Brushing Up to Kids

The Waterpik Water Flosser for Kids. The company targeted dental professionals, which drive the bulk of its sales to children.

The Waterpik Water Flosser for Kids. The company targeted dental professionals, which drive the bulk of its sales to children.

 By David Gill

“Get ’em when they’re young” has apparently become an important marketing focus for manufacturers of electric oral-care products.

Recently, Water Pik, the Sonicare product line from Philips and the Oral-B line from Procter & Gamble debuted programs that combine launches of products geared specifically to kids with efforts directed at getting parents involved in their children’s oral care.

Last August, P&G’s Oral-B and Crest brands partnered on a collection of tooth-care products made specifically for “tweens” (kids ages 8 to 12), called Crest and Oral-B Pro-Health FOR ME. The line includes an Oral-B-branded vibrating toothbrush, with a pressure sensitive split head that adjusts to the contours of children’s teeth; the CrossAction toothbrush, which combines patented CrissCross bristles and a patented Power Tip to clean between gaps in teeth; and Oral-B Pro-Health-branded floss picks to complement kids’ teeth brushing. Also part of this line are a Crest-branded fluoride anti-cavity toothpaste and rinse.

The tweener line recognizes the unique needs for children in this group. “We found that adult toothbrushes were not always the best size for older children’s mouths, and adult rinse and toothpaste flavors were often too strong,” said Kelly Heaps, P&G brand manager.

Philips’ Sonicare brand has combined a new product launch with partnerships with organizations to promote better oral health for kids. The new product is the Philips Sonicare For Kids toothbrush, which is designed to operate in two modes—a low mode for children ages 4 to 7, and a high mode for children between 7 and 10 years old. It has a handle ergonomically designed to fit into a child’s hand, and includes two gripping locations, which allow children to learn how to hold the toothbrush with their parents.

Sonicare has also formed alliances with in-person groups and online blogger networks, with the purpose of engaging both children and parents on oral care. In partnership with Scholastic (the children’s book publisher), Sonicare For Kids developed a storybook in the September issue of Parent & Child magazine called Ruthie’s Toothy. Other Sonicare programs involve social networking and blogs specifically for parents seeking health information.

The goal of these efforts “is for parents and children to learn about oral care together,” said Shannon Jenest, senior manager of Philips Consumer Lifestyle. Not only do they provide important facts about a critical health subject, but “they allowed Sonicare to reach the target purchasing audience (parents) in places where their conversations are already happening, and where they look for advice.”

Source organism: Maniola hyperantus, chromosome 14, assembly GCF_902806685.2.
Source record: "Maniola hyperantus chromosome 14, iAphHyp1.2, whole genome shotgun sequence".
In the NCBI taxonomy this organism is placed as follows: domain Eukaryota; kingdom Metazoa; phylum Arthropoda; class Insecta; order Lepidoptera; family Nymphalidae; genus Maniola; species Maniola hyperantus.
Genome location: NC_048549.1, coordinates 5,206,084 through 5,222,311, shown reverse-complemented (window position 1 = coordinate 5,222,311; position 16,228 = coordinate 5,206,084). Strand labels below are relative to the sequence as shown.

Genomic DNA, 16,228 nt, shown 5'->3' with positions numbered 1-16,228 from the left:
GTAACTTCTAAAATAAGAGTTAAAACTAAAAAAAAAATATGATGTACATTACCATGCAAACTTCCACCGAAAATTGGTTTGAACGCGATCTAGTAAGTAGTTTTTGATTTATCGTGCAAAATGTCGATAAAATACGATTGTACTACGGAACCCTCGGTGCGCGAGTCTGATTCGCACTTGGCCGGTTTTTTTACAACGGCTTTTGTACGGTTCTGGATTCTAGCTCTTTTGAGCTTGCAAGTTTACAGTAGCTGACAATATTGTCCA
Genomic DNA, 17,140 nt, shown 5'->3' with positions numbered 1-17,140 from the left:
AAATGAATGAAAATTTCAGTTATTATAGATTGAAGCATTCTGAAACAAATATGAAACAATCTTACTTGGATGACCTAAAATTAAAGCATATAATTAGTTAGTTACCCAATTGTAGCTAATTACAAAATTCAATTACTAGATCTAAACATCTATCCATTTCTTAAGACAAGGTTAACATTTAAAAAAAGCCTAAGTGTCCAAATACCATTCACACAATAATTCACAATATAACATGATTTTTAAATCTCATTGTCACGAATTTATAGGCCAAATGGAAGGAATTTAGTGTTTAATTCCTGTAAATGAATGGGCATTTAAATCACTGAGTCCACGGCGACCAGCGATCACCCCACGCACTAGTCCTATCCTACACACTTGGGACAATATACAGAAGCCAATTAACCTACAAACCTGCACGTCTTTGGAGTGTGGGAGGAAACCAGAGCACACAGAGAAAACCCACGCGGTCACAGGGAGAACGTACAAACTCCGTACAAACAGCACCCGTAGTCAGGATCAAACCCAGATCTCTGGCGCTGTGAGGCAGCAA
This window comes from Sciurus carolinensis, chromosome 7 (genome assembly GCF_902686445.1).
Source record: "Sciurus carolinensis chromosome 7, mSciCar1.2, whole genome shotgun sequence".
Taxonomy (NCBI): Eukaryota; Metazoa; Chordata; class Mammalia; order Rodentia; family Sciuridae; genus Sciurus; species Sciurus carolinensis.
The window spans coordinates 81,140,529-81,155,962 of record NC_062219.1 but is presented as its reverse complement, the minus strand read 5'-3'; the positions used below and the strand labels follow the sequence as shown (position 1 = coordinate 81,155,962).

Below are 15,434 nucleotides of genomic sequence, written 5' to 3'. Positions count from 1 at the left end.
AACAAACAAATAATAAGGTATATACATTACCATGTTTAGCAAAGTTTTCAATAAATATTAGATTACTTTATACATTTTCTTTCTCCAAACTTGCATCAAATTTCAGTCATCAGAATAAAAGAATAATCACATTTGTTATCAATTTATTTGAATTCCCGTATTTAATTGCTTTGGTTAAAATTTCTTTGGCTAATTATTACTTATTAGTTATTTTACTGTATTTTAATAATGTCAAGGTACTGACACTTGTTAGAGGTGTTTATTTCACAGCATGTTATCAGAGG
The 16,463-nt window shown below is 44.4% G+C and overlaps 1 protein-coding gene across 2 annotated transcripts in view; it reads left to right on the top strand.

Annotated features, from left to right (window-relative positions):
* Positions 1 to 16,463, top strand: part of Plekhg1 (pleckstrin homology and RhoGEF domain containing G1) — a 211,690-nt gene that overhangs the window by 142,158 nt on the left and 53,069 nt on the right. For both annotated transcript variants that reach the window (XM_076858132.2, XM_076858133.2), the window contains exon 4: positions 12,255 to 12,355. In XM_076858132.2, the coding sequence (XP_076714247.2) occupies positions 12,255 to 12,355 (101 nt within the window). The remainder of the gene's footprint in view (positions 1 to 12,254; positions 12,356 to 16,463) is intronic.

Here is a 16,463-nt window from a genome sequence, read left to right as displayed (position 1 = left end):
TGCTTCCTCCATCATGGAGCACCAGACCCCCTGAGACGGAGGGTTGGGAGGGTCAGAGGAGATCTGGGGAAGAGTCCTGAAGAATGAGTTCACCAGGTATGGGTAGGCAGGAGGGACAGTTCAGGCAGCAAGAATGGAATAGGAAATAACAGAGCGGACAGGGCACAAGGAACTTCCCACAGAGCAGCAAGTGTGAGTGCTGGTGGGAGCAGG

Water Pik has been active on both the new-product and online front in reaching out to children. The new product, unveiled last month, is the Waterpik Water Flosser for Kids, whose design encompasses a new water-flosser technology that is claimed to be twice as effective as traditional floss, and a handle that accommodates the hands of children ages 6 to 12.

Jay McCulloch, vice president of marketing for oral-health products for Water Pik, said the Water Flosser’s design is intended to make flossing easy and fun for kids, who normally don’t like flossing. “Kids also wear braces, they get tooth decay and even gum disease from poor oral hygiene,” McCulloch said. “So our first marketing priority was to create something that would make the job easy and fun.”

While Oral-B and Sonicare reached directly to children and parents, Water Pik first zeroed in on dental professionals. “Currently the bulk of our sales is driven by dental professional recommendations,” McCulloch said. “So first, we introduced the product to dentists, hygienists and orthodontists.”

Once Water Pik had connected with the professional community, it then went to the parents. “Getting kids to floss is a challenge for most parents,” McCulloch said, “so making it easy and fun is a great way to get more kids to establish good oral-care habits early in life.” Water Pik began a campaign directed at mothers of children age 6 and older, including broadcast, print, online and social media.

The pluses Water Pik (and the other brands) gain from these efforts include creating brand loyalists for life early on. “It’s a very profitable category, with most users being adults who are 35 to 74 years old,” McCulloch said. “So if we can attract a new demographic segment, we can help increase overall category sales and benefit everyone from the consumer to the retailer to the manufacturer.”